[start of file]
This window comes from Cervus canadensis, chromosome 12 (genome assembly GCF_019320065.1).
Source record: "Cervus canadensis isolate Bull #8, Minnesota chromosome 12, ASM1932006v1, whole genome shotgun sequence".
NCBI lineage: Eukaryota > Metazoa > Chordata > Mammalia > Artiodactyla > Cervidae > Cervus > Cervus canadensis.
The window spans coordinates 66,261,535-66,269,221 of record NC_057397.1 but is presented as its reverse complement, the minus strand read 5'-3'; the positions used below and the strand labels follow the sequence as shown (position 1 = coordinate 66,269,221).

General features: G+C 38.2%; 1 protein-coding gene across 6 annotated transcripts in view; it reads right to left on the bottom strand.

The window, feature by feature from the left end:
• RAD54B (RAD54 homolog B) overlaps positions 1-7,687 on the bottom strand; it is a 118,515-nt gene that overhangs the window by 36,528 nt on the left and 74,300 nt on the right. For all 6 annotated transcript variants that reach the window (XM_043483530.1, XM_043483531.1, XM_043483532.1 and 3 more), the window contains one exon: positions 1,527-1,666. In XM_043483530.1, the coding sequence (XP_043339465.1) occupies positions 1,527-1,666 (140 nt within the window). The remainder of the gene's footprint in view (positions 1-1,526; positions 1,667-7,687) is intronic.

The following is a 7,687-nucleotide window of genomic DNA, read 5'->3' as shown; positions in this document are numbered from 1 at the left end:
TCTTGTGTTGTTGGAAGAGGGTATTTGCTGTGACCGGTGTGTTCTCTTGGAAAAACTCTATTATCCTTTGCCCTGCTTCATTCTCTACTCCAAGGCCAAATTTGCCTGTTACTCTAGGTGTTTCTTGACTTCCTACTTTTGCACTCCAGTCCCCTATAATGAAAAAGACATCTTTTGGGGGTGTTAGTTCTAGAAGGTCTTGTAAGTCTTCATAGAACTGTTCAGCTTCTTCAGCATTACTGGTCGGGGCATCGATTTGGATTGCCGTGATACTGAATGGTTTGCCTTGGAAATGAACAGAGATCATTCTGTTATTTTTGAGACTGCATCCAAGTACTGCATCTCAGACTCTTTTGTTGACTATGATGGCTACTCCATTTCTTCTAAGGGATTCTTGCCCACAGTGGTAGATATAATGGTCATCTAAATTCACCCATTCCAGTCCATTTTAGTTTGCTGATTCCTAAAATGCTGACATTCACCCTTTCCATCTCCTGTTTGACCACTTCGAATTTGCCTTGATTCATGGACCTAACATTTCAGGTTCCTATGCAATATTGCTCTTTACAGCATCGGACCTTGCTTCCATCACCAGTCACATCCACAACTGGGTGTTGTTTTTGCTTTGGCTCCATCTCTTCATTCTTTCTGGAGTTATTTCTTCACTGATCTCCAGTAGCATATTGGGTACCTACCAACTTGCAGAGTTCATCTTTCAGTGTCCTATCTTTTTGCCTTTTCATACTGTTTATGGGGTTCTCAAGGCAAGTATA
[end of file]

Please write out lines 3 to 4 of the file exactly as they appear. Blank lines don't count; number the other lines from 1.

NCBI lineage: Eukaryota > Metazoa > Chordata > Mammalia > Artiodactyla > Cervidae > Cervus > Cervus canadensis.
The window spans coordinates 66,261,535-66,269,221 of record NC_057397.1 but is presented as its reverse complement, the minus strand read 5'-3'; the positions used below and the strand labels follow the sequence as shown (position 1 = coordinate 66,269,221).